Whitney: Yeah. So I do have to say that It was very much an addiction for me I was very much a workaholic, I’d get I guess so I am a workaholic and recovery. The first five years, I had such an interesting relationship with Sonnet James because one I felt very much like I was destined to have this career I guess in my life and I really felt like there were there was an outside force of some kind helping me all along the way, and I never felt like any of the money was mine. Ever. I always felt like it was my customers money and I was just trying to grow and spread this message and that I had a duty to my customers to be the most responsible and do the very best so I think I never really got to a place where I was like Oh, I’m even though I was I was like doubling or even more every year my sales I mean, I grew Sonnet James so quick, and but I was always scared constantly. I lived in constantly, and I never felt like I had money. But I mean, I remember one time the first year I think I made 84,000 in sales. And and that’s really incredible for and that was the first year like the like the one where you made the New Year’s resolution first year. Yeah, that was a first year. Oh, my gosh. Yeah, so then wow. But it was still kind of like Oh, I did it. I did. I did a Kickstarter. And I got I think I raised like almost 60,000 And I used half of that to produce and so then I had the rest to you know, start the next collection, whatever. So I did a lot of risk. There was a lot of risk happening but it was a lot of you know pretty fairly responsible risk, I would say but I I kind of lost my train of thought but oh, the second year I remember. I I did well the second I did well the second year I think I went up to an 80 I think I did, like 304 or something. Wow. Yeah, so I like I grew really fast. Word year. I think I went up to 800,000 in my machine, but I remember i i I’d kind of put everything into the business at a certain point and I there was a time from the first year to the second year or so that I didn’t have any money. Like I put it all into the production. And so I kind of just had to wait until the launch and it was like two months or something. And I remember I didn’t have any money for food and we we ate popcorn a lot. I remember that was like the one thing that was really inexpensive to eat that we could fill ourselves with a lot. So it’s just like such a crazy thing to like think back about that and how scary it was. But that same year that I invested so much into the products and didn’t have any money for a while. Is the same year. I remember calling my friend and saying I just looked at my bank account like it was maybe a week after launch because I wasn’t ever looking. I really wasn’t ever looking at the bank. I was just everyday I was just going forward forward forward for I wasn’t thinking about the money. But I looked and I had like $230,000 in my bank account or like I remember another time like one thing one day I made like $100,000 and I was I was just complete shock. I’m just like, we have like more than $55,000 in the like, like our salary. And so it was just like, I cannot believe what’s happening. But I also want to say that I hit five years and five years I had done over a million. And I think I’d done 1.2 or 1.5 or something. And I called my accountant and I said I can’t do this anymore. I was more miserable. And unhappy than I’d really been in so long. And I didn’t want to do it anymore. And I was like I don’t understand this. Like, I have money my company is successful. Like how can I be so miserable? And now like looking back, it’s because I’m a very highly sensitive person and maybe some people are better at separating things. But I had to become a different person I had to become Sonnet James. I had to become a performer. I had to I had to be on it every single moment of every single day. I had to be on Instagram, I had to be doing photos, all while I was still very much a very broken, traumatized person that, you know, we’re still working through in therapy, a lot of really difficult things and so it was sort of like, I separated like from my soul in a way that and my body couldn’t do it anymore. It was like sound like, Yeah, I can’t keep working at this pace. And I can’t be this separated from who I actually am. And it’s not sustainable and so I asked my accountant, how long can I go without, like working like can I I want to take like a year off or whatever, right? Like random numbers and she’s like, you can take like two months off and then you will be able to keep like oh, okay, well that’s not gonna work. So I sort of cut things back a little that year. I think that was 2018 and I just didn’t have anything left in me, you know, and I’ve always heard like, this is saying in business that like you should sell, sell your company after five years and just never understood that until it makes so much sense because I think there is across the board just a burnout. Like we have to have a step you have to run at a certain pace. And you bring something to life and you create something out of nothing. But it’s impossible for someone to take you do anything unless maybe they’re like on drugs or something. I don’t know. It wasn’t sustainable. So, but that was actually it was really interesting what happened in 2018. Because because I sort of allowed myself to slow down and sort of, you know, figure out what I wanted to do and like kind of what it meant. And you know, there’s no point in doing anything if you’re miserable, even if you’re making me you know like so I read this book called I was I’d always listen to podcasts on my drive to the city because I go up to work a lot. That’s where my factories and my development team are so I was listening to a book on tape called the universe has your back and I had grown up and lived my life constantly in fear. My father was an addict and so I anyone who’s who’s been raised by any type of that addict like you, you constantly have to be reading every room you’re very my EQ is very, very high and very exhausting because you’re always sort of on on the lookout for danger or, you know something and so, my whole life was just a fear based and that’s, that’s where I got my energy from is just like constantly being afraid, and there’s energy there to that. And so I read this book and it was basically about just like the shift of going from fear base to actually being open and having hope that things are just going to work out and that store is this this idea that the universe has your back. The universe is there to help you and if you’re open to it, like it will deliver and it will give you what you need. And so I was kind of like, oh my gosh, like, you know, I don’t know about this.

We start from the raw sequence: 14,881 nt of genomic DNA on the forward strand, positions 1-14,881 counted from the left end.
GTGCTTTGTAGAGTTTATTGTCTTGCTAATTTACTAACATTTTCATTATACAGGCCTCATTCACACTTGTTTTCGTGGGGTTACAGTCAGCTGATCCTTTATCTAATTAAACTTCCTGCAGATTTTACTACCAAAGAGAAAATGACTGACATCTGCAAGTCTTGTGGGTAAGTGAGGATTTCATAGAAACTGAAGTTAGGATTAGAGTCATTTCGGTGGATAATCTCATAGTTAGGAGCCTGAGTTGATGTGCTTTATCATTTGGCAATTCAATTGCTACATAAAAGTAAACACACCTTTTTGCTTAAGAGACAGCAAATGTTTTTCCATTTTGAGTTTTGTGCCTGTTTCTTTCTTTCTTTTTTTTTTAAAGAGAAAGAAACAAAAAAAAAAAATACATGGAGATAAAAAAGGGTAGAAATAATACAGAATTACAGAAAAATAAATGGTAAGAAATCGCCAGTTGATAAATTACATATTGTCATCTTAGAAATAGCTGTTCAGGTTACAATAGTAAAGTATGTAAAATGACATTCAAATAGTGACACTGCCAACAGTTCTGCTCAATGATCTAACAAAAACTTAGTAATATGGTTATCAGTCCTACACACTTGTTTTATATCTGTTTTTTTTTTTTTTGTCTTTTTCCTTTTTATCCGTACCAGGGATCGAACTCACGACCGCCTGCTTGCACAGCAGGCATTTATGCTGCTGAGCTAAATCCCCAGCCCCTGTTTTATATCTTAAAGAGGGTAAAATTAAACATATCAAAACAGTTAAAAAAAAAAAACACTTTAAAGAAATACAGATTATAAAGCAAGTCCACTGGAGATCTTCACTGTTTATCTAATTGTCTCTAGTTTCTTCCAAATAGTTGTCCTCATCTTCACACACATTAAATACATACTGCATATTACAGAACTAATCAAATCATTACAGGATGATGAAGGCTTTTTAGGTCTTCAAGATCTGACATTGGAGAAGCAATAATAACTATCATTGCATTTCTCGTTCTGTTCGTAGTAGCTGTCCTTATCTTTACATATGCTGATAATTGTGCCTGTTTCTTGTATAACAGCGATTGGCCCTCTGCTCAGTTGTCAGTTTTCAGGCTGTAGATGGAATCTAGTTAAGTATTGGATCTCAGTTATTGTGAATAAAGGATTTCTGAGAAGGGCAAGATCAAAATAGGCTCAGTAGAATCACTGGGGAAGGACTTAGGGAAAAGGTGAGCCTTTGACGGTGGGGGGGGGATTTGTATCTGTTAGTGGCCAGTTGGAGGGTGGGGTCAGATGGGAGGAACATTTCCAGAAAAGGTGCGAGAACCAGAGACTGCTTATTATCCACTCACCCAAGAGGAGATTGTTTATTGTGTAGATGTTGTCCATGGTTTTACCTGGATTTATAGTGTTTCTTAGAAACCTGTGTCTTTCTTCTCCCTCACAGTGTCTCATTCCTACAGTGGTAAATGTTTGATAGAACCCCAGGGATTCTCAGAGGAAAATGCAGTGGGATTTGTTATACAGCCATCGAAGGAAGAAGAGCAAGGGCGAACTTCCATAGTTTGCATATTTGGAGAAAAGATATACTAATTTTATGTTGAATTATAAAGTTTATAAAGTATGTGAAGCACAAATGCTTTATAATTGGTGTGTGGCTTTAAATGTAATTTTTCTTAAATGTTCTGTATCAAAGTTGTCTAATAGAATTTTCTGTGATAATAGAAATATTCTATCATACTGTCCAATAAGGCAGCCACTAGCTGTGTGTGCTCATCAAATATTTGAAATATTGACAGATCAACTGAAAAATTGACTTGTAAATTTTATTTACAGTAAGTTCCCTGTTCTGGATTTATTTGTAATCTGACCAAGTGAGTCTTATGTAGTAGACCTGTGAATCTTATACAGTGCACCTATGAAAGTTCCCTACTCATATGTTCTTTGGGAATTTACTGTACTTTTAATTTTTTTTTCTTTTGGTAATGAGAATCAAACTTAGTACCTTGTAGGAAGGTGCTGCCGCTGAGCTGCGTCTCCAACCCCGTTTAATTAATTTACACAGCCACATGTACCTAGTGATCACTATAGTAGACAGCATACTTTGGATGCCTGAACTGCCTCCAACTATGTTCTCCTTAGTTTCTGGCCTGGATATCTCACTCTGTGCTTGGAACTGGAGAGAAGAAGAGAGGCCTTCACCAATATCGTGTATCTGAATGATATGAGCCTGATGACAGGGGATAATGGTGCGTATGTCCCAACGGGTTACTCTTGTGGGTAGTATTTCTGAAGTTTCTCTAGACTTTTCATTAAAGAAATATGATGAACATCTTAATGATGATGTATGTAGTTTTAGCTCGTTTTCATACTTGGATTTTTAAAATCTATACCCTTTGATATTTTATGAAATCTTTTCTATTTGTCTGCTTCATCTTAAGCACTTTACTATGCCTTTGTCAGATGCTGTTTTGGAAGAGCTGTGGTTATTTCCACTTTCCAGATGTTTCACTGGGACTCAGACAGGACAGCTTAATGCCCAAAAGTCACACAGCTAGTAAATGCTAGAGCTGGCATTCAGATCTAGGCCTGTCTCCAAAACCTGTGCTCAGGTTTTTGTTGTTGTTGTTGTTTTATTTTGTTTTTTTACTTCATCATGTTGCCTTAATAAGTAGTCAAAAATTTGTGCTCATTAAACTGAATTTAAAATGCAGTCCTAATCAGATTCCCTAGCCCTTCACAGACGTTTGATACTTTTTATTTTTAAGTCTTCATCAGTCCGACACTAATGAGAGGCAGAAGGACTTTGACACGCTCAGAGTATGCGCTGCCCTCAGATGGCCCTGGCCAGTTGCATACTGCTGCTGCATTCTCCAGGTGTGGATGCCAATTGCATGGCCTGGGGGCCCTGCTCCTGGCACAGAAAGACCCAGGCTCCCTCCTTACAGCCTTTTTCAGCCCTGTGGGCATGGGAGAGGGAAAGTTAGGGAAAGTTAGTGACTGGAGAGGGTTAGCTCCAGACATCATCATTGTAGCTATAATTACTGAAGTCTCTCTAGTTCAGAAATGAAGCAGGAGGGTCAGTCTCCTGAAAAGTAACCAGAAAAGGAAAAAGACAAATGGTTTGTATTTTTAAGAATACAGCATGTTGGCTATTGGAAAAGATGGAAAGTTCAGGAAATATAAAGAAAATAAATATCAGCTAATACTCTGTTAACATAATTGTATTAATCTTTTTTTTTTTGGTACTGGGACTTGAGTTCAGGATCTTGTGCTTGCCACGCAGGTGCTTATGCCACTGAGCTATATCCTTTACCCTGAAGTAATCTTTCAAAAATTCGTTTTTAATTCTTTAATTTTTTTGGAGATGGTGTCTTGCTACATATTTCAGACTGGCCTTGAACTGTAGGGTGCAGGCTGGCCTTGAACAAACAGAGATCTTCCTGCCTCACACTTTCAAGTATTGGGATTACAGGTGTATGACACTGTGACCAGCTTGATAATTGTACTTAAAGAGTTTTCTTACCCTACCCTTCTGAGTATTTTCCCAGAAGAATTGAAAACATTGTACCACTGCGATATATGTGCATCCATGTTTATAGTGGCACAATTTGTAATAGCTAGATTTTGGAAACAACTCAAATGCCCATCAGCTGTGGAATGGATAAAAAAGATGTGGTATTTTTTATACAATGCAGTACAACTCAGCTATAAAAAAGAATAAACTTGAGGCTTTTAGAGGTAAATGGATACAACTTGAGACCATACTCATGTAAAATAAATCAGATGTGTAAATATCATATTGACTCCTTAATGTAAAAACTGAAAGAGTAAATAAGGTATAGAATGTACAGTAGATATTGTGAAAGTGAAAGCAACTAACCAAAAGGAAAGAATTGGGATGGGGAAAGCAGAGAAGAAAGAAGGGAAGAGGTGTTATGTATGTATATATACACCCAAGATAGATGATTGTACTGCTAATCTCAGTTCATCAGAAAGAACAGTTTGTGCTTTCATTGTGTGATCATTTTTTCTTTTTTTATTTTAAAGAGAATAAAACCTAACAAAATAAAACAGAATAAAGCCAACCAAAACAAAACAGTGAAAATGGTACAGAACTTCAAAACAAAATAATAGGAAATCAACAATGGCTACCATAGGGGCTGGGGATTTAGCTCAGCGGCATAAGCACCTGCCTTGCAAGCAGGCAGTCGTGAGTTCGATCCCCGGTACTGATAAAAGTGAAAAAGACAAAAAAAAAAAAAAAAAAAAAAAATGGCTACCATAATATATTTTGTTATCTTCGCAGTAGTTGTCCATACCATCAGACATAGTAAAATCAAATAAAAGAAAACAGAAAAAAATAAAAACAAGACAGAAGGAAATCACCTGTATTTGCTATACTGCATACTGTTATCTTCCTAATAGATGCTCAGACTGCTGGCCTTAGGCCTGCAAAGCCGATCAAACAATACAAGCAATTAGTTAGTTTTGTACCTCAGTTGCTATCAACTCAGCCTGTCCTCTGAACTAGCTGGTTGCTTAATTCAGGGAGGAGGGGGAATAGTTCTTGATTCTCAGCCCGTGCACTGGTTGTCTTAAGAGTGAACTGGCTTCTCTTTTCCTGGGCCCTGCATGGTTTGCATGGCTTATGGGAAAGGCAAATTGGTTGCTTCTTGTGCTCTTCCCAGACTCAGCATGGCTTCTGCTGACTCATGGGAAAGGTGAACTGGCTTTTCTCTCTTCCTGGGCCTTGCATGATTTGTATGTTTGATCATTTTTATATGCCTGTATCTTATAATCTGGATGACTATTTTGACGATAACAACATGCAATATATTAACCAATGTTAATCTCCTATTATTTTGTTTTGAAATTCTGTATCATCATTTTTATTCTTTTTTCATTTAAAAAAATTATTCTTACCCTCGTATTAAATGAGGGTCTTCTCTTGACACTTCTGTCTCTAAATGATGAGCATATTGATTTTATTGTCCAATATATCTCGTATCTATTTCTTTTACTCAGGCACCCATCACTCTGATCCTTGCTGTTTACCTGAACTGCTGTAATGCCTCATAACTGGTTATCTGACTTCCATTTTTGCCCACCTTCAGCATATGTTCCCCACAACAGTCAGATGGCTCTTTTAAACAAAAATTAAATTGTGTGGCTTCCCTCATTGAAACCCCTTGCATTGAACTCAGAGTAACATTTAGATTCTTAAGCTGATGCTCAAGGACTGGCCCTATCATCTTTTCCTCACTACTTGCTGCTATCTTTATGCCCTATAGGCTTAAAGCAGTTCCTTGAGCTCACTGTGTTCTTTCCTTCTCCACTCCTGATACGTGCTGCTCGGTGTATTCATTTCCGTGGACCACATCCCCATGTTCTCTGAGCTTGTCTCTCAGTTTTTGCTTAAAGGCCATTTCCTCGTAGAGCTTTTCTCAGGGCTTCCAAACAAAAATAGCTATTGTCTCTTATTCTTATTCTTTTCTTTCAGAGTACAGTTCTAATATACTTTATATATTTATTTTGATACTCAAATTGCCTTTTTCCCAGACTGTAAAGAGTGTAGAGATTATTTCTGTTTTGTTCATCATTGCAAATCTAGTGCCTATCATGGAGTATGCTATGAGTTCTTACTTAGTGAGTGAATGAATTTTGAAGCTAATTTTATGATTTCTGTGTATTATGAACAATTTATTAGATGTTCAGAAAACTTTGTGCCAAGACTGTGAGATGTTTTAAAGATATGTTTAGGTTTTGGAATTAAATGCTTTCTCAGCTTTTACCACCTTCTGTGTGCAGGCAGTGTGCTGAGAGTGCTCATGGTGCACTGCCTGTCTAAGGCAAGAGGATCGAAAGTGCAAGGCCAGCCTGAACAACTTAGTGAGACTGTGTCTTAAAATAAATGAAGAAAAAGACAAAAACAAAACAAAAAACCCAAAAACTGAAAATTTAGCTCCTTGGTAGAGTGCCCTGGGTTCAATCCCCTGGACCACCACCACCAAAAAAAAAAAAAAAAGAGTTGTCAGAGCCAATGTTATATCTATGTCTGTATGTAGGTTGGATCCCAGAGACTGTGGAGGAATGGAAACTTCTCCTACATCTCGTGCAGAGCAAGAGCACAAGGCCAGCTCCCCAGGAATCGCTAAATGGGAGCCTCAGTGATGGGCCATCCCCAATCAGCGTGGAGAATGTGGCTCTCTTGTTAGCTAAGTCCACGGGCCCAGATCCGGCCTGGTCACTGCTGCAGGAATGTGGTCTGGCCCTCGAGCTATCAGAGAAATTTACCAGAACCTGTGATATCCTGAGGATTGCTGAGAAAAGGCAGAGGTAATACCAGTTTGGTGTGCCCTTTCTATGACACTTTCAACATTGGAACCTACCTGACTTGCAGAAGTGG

Dana: Sure. Right. Yeah.